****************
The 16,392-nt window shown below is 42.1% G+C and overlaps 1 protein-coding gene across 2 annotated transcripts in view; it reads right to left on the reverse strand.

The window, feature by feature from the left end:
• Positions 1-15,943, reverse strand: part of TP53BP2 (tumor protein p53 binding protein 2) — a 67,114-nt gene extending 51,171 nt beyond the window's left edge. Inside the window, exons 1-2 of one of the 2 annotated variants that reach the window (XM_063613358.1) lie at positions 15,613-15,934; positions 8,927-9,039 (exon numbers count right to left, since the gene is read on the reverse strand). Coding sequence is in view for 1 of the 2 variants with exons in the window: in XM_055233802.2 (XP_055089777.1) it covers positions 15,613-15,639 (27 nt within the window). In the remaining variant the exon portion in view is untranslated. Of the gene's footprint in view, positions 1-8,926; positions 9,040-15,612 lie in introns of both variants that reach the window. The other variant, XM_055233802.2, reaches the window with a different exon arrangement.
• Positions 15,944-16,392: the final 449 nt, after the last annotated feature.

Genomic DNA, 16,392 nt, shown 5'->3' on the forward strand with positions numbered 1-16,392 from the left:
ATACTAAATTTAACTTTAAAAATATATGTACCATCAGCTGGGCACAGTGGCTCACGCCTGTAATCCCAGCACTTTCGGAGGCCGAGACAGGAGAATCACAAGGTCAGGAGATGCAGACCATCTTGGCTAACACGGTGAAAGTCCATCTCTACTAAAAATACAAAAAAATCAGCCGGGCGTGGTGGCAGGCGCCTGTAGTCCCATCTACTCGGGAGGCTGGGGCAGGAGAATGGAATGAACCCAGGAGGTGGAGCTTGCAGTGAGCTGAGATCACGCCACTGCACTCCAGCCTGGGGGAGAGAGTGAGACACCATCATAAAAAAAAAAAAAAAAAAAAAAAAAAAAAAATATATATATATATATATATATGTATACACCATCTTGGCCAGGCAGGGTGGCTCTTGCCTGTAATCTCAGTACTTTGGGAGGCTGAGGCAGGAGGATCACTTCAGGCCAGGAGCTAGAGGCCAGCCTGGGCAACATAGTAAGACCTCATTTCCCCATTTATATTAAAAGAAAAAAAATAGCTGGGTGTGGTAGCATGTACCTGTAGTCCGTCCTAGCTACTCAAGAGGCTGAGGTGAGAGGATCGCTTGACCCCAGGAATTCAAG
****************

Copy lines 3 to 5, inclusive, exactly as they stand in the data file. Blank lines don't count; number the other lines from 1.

• Positions 1-15,943, reverse strand: part of TP53BP2 (tumor protein p53 binding protein 2) — a 67,114-nt gene extending 51,171 nt beyond the window's left edge. Inside the window, exons 1-2 of one of the 2 annotated variants that reach the window (XM_063613358.1) lie at positions 15,613-15,934; positions 8,927-9,039 (exon numbers count right to left, since the gene is read on the reverse strand). Coding sequence is in view for 1 of the 2 variants with exons in the window: in XM_055233802.2 (XP_055089777.1) it covers positions 15,613-15,639 (27 nt within the window). In the remaining variant the exon portion in view is untranslated. Of the gene's footprint in view, positions 1-8,926; positions 9,040-15,612 lie in introns of both variants that reach the window. The other variant, XM_055233802.2, reaches the window with a different exon arrangement.
• Positions 15,944-16,392: the final 449 nt, after the last annotated feature.

Genomic DNA, 16,392 nt, shown 5'->3' on the forward strand with positions numbered 1-16,392 from the left: